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Deaf Genetic Testing and Psychological Well-Being in Deaf Adults

  • Original Research
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Journal of Genetic Counseling

Abstract

Limited data suggest that enhanced self-knowledge from genetic information related to non-medical traits can have a positive impact on psychological well-being. Deaf individuals undertake genetic testing for deaf genes to increase self-knowledge. Because deafness is considered a non-medical trait by many individuals, we hypothesized that deaf individuals receiving a genetic explanation for why they are deaf will experience increased psychological well-being. We report results from a prospective, longitudinal study to determine the impact of genetic testing (GJB2, Cx26; GJB6, Cx30) on perceived personal control (PPC), anxiety, and depression in deaf adults (N = 209) assessed following pre-test genetic counseling as well as 1-month and 6-months following test result disclosure. Participants were classified as Cx positive (n = 82) or Cx negative/inconclusive (n = 127). There was significant evidence for Cx group differences in PPC and anxiety over time (PPC: Cx group*time interaction p = 0.0007; anxiety: Cx group*time interaction p = 0.002), where PPC scores were significantly higher, and anxiety scores were significantly lower for the Cx positive group relative to the negative/inconclusive group following test result disclosure. Compared to pre-test, PPC scores increased at 1-month (p = 0.07) and anxiety scores decreased at 6-months (p = 0.03) for the Cx positive group. In contrast, PPC scores decreased (p = 0.009, p < 0.0001) and anxiety scores increased (p = 0.09, p = 0.02) for the Cx negative/inconclusive group at 1- and 6-months post test result disclosure. Genetic testing for deaf genes affects the psychological well-being of deaf individuals. Increasing deaf adults’ access to genetic testing may potentially enhance self-knowledge and increase psychological well-being for those who receive a genetic explanation, which could offer downstream health benefits.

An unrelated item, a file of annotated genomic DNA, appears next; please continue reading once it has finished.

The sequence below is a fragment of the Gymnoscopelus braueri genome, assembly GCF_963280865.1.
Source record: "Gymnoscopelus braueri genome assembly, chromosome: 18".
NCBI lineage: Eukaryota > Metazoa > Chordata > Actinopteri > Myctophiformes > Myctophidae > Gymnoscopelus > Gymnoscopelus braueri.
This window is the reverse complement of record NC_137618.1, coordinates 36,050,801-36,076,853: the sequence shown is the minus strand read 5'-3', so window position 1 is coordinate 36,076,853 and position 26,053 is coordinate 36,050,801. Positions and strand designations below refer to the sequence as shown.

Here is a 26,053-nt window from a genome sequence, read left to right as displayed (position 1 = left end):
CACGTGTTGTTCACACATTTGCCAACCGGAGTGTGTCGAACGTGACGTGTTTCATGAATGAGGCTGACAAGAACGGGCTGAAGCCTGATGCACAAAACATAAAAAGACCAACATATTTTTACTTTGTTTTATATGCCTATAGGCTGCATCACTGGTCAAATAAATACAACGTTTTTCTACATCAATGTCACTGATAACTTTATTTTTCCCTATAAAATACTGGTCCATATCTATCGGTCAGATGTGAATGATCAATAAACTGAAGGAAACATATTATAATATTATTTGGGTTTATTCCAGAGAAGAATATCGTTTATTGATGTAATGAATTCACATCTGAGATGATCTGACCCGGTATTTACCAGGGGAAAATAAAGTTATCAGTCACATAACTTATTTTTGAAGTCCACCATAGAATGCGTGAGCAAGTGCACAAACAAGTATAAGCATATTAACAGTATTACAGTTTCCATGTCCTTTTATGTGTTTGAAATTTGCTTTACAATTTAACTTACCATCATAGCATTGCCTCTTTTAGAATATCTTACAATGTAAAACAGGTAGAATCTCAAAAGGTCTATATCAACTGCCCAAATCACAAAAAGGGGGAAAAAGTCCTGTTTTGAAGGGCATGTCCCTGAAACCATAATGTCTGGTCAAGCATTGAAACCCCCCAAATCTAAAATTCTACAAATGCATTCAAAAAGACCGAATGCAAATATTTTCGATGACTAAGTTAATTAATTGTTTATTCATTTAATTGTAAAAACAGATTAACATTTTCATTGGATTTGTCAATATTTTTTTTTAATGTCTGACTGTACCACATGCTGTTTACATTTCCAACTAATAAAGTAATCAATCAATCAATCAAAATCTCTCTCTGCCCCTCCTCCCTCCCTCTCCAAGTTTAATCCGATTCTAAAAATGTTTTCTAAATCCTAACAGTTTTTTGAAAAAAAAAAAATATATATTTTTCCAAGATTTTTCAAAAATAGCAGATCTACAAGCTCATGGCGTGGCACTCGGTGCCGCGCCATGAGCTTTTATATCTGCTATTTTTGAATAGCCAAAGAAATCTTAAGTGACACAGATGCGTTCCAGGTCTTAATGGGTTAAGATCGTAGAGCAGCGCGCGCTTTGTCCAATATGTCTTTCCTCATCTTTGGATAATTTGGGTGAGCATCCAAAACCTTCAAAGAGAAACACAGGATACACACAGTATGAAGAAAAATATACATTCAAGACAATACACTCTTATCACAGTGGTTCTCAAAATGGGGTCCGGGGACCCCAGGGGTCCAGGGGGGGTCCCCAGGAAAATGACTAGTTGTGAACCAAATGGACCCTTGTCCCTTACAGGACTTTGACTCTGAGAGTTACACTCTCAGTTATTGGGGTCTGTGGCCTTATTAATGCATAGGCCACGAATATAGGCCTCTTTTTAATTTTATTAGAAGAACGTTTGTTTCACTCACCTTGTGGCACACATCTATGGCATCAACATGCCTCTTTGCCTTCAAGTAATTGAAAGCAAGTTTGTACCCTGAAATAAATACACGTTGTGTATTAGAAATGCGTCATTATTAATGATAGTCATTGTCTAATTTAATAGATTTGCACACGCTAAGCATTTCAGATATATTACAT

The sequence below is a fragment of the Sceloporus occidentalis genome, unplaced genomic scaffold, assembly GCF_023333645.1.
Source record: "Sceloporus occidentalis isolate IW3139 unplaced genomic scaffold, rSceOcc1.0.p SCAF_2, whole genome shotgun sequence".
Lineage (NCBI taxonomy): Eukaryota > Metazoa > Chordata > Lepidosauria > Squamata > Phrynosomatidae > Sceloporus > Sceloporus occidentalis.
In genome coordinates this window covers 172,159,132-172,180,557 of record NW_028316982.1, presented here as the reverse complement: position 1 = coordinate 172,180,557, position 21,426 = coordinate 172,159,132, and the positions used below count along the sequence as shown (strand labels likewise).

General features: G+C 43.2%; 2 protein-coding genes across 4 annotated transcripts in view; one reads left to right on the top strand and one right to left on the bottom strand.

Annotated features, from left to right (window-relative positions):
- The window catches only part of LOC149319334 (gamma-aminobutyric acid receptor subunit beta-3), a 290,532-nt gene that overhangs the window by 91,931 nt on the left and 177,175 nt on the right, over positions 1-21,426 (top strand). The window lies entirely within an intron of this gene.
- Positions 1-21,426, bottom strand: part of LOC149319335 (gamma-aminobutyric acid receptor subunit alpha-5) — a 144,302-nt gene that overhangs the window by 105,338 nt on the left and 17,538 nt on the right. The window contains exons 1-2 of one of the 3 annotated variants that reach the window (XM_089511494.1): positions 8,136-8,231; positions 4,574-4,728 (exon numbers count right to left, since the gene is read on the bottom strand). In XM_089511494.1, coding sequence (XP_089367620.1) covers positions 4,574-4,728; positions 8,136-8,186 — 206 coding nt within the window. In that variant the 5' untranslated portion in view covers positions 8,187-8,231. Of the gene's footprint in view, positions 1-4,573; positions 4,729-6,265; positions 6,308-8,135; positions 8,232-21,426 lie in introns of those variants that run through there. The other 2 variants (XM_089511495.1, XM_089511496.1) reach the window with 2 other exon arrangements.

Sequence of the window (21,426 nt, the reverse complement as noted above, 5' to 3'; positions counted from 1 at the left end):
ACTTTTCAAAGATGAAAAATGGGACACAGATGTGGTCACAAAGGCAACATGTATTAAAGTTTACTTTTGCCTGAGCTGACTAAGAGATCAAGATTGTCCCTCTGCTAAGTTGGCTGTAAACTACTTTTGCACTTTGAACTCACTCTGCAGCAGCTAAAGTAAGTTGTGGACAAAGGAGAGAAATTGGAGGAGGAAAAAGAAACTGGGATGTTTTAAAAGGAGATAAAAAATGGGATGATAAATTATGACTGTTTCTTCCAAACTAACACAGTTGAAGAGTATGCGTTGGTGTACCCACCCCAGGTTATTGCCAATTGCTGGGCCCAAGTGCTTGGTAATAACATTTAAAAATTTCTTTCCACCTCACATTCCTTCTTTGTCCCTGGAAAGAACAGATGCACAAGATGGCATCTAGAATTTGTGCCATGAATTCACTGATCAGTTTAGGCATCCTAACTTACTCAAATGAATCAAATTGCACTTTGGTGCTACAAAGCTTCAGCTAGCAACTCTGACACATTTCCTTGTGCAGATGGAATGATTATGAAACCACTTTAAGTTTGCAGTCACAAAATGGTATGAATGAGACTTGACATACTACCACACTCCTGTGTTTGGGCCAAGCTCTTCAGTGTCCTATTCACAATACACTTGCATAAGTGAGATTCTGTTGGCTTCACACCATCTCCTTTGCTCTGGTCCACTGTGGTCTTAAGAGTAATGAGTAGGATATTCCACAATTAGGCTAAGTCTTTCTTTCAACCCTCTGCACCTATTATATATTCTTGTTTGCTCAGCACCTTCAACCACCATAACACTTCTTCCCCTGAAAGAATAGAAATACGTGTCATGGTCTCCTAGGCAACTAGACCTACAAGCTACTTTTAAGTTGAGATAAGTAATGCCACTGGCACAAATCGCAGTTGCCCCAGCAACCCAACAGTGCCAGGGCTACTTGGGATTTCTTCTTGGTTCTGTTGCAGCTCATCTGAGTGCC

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Notes

  1. Use of the terms “deaf genes” and “deaf genetic testing” is intentional. “deaf genes” and “deaf genetic testing” are the American Sign Language-deaf-centric equivalent of the English language-hearing-centric concepts of “genes for deafness”/“genetic testing for deafness”. This is analogous to the idea that deaf people do not use people-first terminology to describe themselves (i.e., it is appropriate to say “deaf person” and inappropriate to say “person who is deaf” or “person with deafness”). Genetic counselors will be exposed to the terms “deaf genes” and “deaf genetic testing” when they provide genetic counseling to deaf adults interested in this testing.

  2. We use the term deaf (with a lower case d) to refer simply to an audiologic phenotype of hearing loss. Deaf (with a capital D) is used to refer to individuals who are members of the Deaf community, a distinct cultural group. The term Deaf is distinct from deaf; individuals within the Deaf community may be deaf or hard-of-hearing (Senghas and Monaghan 2002).

  3. “The notion that one is superior based on one’s ability to hear or to behave in the manner of one who hears.” (Humphries 1977)

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Acknowledgments

We thank the deaf and hard-of-hearing community of California who participated in this research. This work was supported by the National Human Genome Research Institute (Ethical, Legal, and Social Issues Branch) [R01 HG003871]. We also thank the Brocher Foundation for supporting the analysis phase of this research during a resident fellowship in August, 2011 at the Brocher Foundation, Hermance, Switzerland.

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Correspondence to Christina G. S. Palmer.

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Palmer, C.G.S., Boudreault, P., Baldwin, E.E. et al. Deaf Genetic Testing and Psychological Well-Being in Deaf Adults. J Genet Counsel 22, 492–507 (2013). https://doi.org/10.1007/s10897-013-9573-7

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